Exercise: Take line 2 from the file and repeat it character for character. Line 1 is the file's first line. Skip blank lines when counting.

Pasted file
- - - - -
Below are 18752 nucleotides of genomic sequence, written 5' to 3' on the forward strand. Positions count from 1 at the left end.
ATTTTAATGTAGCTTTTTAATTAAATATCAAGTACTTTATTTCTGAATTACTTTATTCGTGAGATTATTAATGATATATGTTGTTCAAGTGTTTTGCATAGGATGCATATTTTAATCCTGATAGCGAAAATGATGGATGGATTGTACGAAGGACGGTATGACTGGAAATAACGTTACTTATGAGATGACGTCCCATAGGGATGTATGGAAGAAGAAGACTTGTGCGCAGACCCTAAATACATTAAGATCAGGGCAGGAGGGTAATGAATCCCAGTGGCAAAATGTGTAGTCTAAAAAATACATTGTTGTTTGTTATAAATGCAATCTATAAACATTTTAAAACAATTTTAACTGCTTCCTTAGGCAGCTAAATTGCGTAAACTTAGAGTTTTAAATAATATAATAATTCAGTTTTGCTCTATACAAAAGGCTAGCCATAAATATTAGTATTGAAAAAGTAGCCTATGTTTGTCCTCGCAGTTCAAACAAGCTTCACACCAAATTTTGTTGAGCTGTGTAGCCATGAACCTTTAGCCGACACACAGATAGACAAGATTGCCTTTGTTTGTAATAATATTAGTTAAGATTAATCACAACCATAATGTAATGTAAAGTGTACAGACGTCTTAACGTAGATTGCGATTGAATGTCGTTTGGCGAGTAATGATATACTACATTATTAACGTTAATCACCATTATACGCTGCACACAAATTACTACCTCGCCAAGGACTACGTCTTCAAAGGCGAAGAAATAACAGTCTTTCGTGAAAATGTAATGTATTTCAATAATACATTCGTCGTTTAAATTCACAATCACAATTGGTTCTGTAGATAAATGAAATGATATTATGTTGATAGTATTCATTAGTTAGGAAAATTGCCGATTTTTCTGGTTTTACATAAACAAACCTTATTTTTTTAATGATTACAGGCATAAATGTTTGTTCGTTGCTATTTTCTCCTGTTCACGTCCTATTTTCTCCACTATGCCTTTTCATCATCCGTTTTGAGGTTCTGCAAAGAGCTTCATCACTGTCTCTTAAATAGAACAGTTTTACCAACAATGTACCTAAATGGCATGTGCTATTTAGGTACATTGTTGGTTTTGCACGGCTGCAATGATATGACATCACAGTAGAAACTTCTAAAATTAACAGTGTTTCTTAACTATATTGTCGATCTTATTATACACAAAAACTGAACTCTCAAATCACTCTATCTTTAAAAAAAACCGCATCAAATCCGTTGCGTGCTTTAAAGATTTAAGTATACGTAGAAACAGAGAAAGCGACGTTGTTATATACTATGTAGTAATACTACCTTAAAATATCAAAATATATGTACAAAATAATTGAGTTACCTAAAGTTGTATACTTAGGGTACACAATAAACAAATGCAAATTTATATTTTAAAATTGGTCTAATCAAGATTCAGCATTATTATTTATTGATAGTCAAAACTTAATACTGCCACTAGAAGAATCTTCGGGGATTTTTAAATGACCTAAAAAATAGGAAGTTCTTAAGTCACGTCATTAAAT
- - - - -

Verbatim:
ATTTTAATGTAGCTTTTTAATTAAATATCAAGTACTTTATTTCTGAATTACTTTATTCGTGAGATTATTAATGATATATGTTGTTCAAGTGTTTTGCATAGGATGCATATTTTAATCCTGATAGCGAAAATGATGGATGGATTGTACGAAGGACGGTATGACTGGAAATAACGTTACTTATGAGATGACGTCCCATAGGGATGTATGGAAGAAGAAGACTTGTGCGCAGACCCTAAATACATTAAGATCAGGGCAGGAGGGTAATGAATCCCAGTGGCAAAATGTGTAGTCTAAAAAATACATTGTTGTTTGTTATAAATGCAATCTATAAACATTTTAAAACAATTTTAACTGCTTCCTTAGGCAGCTAAATTGCGTAAACTTAGAGTTTTAAATAATATAATAATTCAGTTTTGCTCTATACAAAAGGCTAGCCATAAATATTAGTATTGAAAAAGTAGCCTATGTTTGTCCTCGCAGTTCAAACAAGCTTCACACCAAATTTTGTTGAGCTGTGTAGCCATGAACCTTTAGCCGACACACAGATAGACAAGATTGCCTTTGTTTGTAATAATATTAGTTAAGATTAATCACAACCATAATGTAATGTAAAGTGTACAGACGTCTTAACGTAGATTGCGATTGAATGTCGTTTGGCGAGTAATGATATACTACATTATTAACGTTAATCACCATTATACGCTGCACACAAATTACTACCTCGCCAAGGACTACGTCTTCAAAGGCGAAGAAATAACAGTCTTTCGTGAAAATGTAATGTATTTCAATAATACATTCGTCGTTTAAATTCACAATCACAATTGGTTCTGTAGATAAATGAAATGATATTATGTTGATAGTATTCATTAGTTAGGAAAATTGCCGATTTTTCTGGTTTTACATAAACAAACCTTATTTTTTTAATGATTACAGGCATAAATGTTTGTTCGTTGCTATTTTCTCCTGTTCACGTCCTATTTTCTCCACTATGCCTTTTCATCATCCGTTTTGAGGTTCTGCAAAGAGCTTCATCACTGTCTCTTAAATAGAACAGTTTTACCAACAATGTACCTAAATGGCATGTGCTATTTAGGTACATTGTTGGTTTTGCACGGCTGCAATGATATGACATCACAGTAGAAACTTCTAAAATTAACAGTGTTTCTTAACTATATTGTCGATCTTATTATACACAAAAACTGAACTCTCAAATCACTCTATCTTTAAAAAAAACCGCATCAAATCCGTTGCGTGCTTTAAAGATTTAAGTATACGTAGAAACAGAGAAAGCGACGTTGTTATATACTATGTAGTAATACTACCTTAAAATATCAAAATATATGTACAAAATAATTGAGTTACCTAAAGTTGTATACTTAGGGTACACAATAAACAAATGCAAATTTATATTTTAAAATTGGTCTAATCAAGATTCAGCATTATTATTTATTGATAGTCAAAACTTAATACTGCCACTAGAAGAATCTTCGGGGATTTTTAAATGACCTAAAAAATAGGAAGTTCTTAAGTCACGTCATTAAAT